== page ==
It’s only been a few years since I made the transition from having all of my meals prepared for me in the dorms, to having my meals prepared by my sorority’s chef and then finally to going grocery shopping by myself and preparing my own meals. The typical list of items I would purchase on the regular are still engrained in my mind so I thought I may be able to help those who are wanting a better idea of what to buy each week in college.
I went to Oregon State University (GO BEAVS), which happens to be a very small college town. It probably took me about 2-3 years to actually love where I went to school simply because I was such a homebody and really just missed my friends/family at home in Washington.
When I first moved into my sorority sophomore year, it was quite the shift after living with my best friend and freshman dorm roommate to 60 girls in the sorority. SIXTY girls. I truly never thought I would end up in a sorority because, I mean let’s be real. The stereotypical high-maintenance party girl just wasn’t me, whatsoever! Though I’m happy I went through the process, which fortunately led me to meeting tons of new people, I only lasted about 2 ½ years being a member of the sorority. After that, I focused all my time on classes and getting through the required DPD nutrition courses.
Meals were pretty simple in the sorority, lots of pasta to supply the enormous group of girls, salad bars, delicious entrees and breakfasts, etc. We were very lucky with how talented our chef was and the various types of meals she prepared for us.
I remember always, always, always loading up first at the salad bar for lunch and dinner with all the veggies, dedicating about ¼ of my plate to complex carbohydrates (i.e. sweet potato, quinoa, brown rice, beans, peas, etc.) and the last ¼ to a protein source. Snacks usually included carrots and hummus, which were continuously stocked in the sorority, whole grain pretzels, and other snacks I would buy from the grocery store to keep in the public fridge downstairs. This would include things like yogurt cups, seasonal fruit, freshly made salads from our nearest health foods grocery store, nut butters, and others.
I stayed surprisingly fit my Sophomore year, which I owe to being the homebody I am. I rarely went out drinking. I ate healthy and balanced meals, made working out a priority (going 6 times per week), and lastly, I made sure to get a good night’s sleep.
One habit that never got old was my nightly ritual of plain popcorn and carrots; 2 items the sorority was never depleted of. I would add about 2 tbsp popcorn kernels into a brown paper lunch bag (without any oil) and microwave for two minutes, or until I could no longer hear popping. Most people would rather eat dirt instead of entirely plain popcorn, but somehow I came to fancy it. I also enjoy coating plain popcorn in coconut oil spray and cinnamon, a sweet treat that’s super satisfying or with coconut oil, ground pepper and nutritional yeast, a dairy-free savory food seasoning that gives the popcorn a cheesy flavor. I think popcorn goes great with a small bowl of carrots. It’s an oddly, yet wonderful combination you have got to try.
Organic popcorn kernels are cheap, healthy and great alternative to late night chip cravings. Just make sure to avoid the overly processed microwavable bags of buttery popcorn, as well as the movie theater popcorn—extremely high in saturated fats, sodium and even trans fats. Opt for making your own healthier version at home!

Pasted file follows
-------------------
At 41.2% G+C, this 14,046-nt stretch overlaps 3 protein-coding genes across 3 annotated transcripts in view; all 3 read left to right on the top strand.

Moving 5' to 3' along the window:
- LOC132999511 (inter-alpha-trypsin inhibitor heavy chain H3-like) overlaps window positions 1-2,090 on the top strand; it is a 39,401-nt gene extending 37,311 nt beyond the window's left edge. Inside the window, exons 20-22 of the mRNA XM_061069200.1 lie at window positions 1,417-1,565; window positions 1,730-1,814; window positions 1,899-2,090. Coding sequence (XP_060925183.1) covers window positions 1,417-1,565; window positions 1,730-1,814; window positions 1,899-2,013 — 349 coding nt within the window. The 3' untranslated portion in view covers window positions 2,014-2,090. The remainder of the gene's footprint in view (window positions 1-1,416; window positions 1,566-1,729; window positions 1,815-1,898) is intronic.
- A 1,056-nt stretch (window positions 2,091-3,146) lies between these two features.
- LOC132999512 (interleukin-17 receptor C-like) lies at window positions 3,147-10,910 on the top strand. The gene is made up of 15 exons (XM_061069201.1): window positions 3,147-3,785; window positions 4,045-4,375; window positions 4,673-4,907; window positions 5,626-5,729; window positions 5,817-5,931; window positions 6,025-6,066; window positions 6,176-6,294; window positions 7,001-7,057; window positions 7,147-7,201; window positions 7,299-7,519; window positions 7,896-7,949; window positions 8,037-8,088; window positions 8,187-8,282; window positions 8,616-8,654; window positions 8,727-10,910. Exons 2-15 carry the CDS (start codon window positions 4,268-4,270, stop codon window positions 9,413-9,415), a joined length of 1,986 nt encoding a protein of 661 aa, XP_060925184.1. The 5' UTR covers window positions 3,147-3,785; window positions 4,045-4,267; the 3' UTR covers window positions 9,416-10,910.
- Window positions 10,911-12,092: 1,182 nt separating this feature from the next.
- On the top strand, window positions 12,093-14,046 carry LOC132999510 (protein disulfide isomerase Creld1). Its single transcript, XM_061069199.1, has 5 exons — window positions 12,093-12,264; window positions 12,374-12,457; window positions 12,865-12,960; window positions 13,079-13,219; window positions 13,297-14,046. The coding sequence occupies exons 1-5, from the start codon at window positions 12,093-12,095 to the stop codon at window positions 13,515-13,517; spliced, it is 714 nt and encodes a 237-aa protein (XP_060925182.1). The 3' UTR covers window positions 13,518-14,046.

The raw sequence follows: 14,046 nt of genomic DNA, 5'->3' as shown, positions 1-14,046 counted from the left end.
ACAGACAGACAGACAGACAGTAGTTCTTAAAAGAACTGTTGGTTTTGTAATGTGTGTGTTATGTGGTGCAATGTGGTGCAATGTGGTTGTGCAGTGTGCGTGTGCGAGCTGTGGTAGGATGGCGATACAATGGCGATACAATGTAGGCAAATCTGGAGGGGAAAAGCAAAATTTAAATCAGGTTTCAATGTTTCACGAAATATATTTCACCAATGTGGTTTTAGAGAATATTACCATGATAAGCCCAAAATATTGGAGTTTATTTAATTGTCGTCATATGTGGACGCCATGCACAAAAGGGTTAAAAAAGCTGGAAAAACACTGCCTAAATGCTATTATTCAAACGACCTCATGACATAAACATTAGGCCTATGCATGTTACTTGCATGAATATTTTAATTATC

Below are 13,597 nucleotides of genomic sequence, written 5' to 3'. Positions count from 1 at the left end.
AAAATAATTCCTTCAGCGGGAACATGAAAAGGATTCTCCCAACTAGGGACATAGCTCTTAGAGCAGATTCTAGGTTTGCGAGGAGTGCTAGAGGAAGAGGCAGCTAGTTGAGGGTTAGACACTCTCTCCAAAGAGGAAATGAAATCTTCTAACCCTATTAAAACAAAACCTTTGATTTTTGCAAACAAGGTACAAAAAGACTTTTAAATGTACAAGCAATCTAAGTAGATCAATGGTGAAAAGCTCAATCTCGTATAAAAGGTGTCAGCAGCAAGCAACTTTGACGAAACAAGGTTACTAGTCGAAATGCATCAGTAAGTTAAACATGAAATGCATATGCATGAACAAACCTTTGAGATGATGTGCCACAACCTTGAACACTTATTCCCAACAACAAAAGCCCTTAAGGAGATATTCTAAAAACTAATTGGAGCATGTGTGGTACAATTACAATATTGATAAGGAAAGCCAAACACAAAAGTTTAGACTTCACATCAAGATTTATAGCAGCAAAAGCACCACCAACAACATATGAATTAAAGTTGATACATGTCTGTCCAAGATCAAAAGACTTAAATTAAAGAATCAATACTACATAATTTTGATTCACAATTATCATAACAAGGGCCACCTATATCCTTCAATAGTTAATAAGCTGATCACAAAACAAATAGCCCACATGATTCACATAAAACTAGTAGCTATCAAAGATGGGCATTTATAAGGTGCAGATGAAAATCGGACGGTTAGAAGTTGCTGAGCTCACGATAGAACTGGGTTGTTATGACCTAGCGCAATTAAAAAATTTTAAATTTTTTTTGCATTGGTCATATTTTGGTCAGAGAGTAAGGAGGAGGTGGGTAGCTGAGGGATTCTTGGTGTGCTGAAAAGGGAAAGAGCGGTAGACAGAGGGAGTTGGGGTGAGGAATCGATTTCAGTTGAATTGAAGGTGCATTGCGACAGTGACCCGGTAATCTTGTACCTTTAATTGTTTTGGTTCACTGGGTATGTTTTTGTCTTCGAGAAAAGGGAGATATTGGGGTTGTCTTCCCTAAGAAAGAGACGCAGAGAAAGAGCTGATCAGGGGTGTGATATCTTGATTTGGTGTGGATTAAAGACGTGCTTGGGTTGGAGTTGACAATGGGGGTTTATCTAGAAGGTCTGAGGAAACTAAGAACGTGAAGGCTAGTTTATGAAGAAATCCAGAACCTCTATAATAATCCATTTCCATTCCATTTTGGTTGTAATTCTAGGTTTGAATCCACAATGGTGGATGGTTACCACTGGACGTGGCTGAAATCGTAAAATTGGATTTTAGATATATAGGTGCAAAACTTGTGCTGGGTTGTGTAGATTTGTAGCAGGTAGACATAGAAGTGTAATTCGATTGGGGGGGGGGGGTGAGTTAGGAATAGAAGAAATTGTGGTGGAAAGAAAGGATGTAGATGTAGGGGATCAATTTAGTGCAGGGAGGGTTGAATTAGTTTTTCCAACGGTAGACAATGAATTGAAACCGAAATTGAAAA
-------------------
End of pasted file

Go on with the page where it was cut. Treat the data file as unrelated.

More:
Junior year was when I finally had to fend for myself for all of my meals. No dining hall $$$, no chef, just me. Well, living in a townhouse with 4 other girls and one small fridge forces you to get pretty creative with the groceries you buy and your ability to store them on your ONE designated shelf in the fridge…
I tended to go grocery shopping on Sunday’s to prepare for the upcoming week and was a frequent flyer at Trader Joe’s, Fred Meyer and Market of Choice in town. Sometimes I’d hit all three stores because one didn’t carry every thing I wanted. I also made sure to take full advance of the farmer’s markets in late spring and sometimes even during the winter months when they offered it indoors. I never had access to a Whole Foods, so I’m not familiar enough to give recommendations.
[Photo taken of grocery haul after trip to Trader Joe’s and Market Of Choice]
As surprising as it is, I found that Marshalls, TJ Maxx and Home Goods carry an expansive health foods section, which I would (and still do) seek out new finds every other week. They also have killer deals for seasonings, oils, honey and nut butters. I’m surprised to find such a variety of brands I’m familiar with on Instagram show up in these select stores. I’ve never had a problem with this in the past, but for safe measure make sure to check expiration dates before purchasing.
– I generally buy the same food items each week and repurpose the items or leftovers to make into different meals and snacks
– Trader Joe’s usually has the best deals for organic foods and nuts
– Find a grocery store with a bulk section to stock up on your favorites for less
– Buy organic as often as possible to reduce your consumption of chemicals, pesticides and GMOs found in commercially grown food!
I’ve made a Trader Joe’s grocery list I’m very familiar with, in addition to a small grocery list for a major health foods store like Whole Foods for the specialty items not sold at TJs or other supermarkets
Organic Sprouted Extra Firm Tofu
Crumbled Feta/Goat Cheese
Plain Greek Yogurt
Organic Ground Beef
Organic Chicken Breasts
White Bean Hummus
Beans- Kidney, black, garbanzo
Tomatoes- pasta sauce
Tuna (no salt added-red can)
Apple Cider Vinegar
Red Pepper Flakes
21 Seasoning Salute
Organic Olive Oil
Organic Coconut Oil
Organic Nut Butters
Organic Rice Cakes
Steel Cut Oats